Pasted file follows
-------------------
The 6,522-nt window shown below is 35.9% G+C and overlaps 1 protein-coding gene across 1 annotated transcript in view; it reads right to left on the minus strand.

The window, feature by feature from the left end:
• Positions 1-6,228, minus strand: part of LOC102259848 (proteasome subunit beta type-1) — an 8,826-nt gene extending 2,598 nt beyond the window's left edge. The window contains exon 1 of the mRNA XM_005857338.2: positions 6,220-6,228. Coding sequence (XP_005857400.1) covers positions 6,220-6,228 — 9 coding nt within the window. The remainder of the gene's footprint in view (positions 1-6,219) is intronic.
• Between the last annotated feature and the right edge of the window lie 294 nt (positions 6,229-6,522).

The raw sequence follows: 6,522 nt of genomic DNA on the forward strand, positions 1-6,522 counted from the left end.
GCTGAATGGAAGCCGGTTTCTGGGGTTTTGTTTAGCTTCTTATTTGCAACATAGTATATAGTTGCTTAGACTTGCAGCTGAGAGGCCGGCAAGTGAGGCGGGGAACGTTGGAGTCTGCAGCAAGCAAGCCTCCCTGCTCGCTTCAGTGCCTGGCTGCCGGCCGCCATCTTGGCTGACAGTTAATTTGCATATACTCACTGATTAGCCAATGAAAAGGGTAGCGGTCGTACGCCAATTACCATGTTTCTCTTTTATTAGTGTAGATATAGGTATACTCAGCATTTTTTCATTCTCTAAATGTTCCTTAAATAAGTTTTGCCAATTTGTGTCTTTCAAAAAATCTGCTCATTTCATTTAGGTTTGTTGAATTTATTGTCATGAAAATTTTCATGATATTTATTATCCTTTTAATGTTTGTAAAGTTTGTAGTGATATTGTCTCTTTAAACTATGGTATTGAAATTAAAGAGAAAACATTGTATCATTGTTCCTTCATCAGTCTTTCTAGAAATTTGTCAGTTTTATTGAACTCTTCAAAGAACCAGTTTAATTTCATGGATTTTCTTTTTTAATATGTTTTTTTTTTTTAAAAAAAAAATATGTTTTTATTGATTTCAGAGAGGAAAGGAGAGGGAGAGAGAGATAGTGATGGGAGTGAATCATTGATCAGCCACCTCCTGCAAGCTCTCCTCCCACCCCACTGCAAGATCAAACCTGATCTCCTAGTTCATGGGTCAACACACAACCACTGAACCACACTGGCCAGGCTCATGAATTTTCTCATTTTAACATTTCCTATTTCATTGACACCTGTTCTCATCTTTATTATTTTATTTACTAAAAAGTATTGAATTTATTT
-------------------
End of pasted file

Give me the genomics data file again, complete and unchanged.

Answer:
The 6,522-nt window shown below is 35.9% G+C and overlaps 1 protein-coding gene across 1 annotated transcript in view; it reads right to left on the minus strand.

The window, feature by feature from the left end:
• Positions 1-6,228, minus strand: part of LOC102259848 (proteasome subunit beta type-1) — an 8,826-nt gene extending 2,598 nt beyond the window's left edge. The window contains exon 1 of the mRNA XM_005857338.2: positions 6,220-6,228. Coding sequence (XP_005857400.1) covers positions 6,220-6,228 — 9 coding nt within the window. The remainder of the gene's footprint in view (positions 1-6,219) is intronic.
• Between the last annotated feature and the right edge of the window lie 294 nt (positions 6,229-6,522).

The raw sequence follows: 6,522 nt of genomic DNA on the forward strand, positions 1-6,522 counted from the left end.
GCTGAATGGAAGCCGGTTTCTGGGGTTTTGTTTAGCTTCTTATTTGCAACATAGTATATAGTTGCTTAGACTTGCAGCTGAGAGGCCGGCAAGTGAGGCGGGGAACGTTGGAGTCTGCAGCAAGCAAGCCTCCCTGCTCGCTTCAGTGCCTGGCTGCCGGCCGCCATCTTGGCTGACAGTTAATTTGCATATACTCACTGATTAGCCAATGAAAAGGGTAGCGGTCGTACGCCAATTACCATGTTTCTCTTTTATTAGTGTAGATATAGGTATACTCAGCATTTTTTCATTCTCTAAATGTTCCTTAAATAAGTTTTGCCAATTTGTGTCTTTCAAAAAATCTGCTCATTTCATTTAGGTTTGTTGAATTTATTGTCATGAAAATTTTCATGATATTTATTATCCTTTTAATGTTTGTAAAGTTTGTAGTGATATTGTCTCTTTAAACTATGGTATTGAAATTAAAGAGAAAACATTGTATCATTGTTCCTTCATCAGTCTTTCTAGAAATTTGTCAGTTTTATTGAACTCTTCAAAGAACCAGTTTAATTTCATGGATTTTCTTTTTTAATATGTTTTTTTTTTTTAAAAAAAAAATATGTTTTTATTGATTTCAGAGAGGAAAGGAGAGGGAGAGAGAGATAGTGATGGGAGTGAATCATTGATCAGCCACCTCCTGCAAGCTCTCCTCCCACCCCACTGCAAGATCAAACCTGATCTCCTAGTTCATGGGTCAACACACAACCACTGAACCACACTGGCCAGGCTCATGAATTTTCTCATTTTAACATTTCCTATTTCATTGACACCTGTTCTCATCTTTATTATTTTATTTACTAAAAAGTATTGAATTTATTT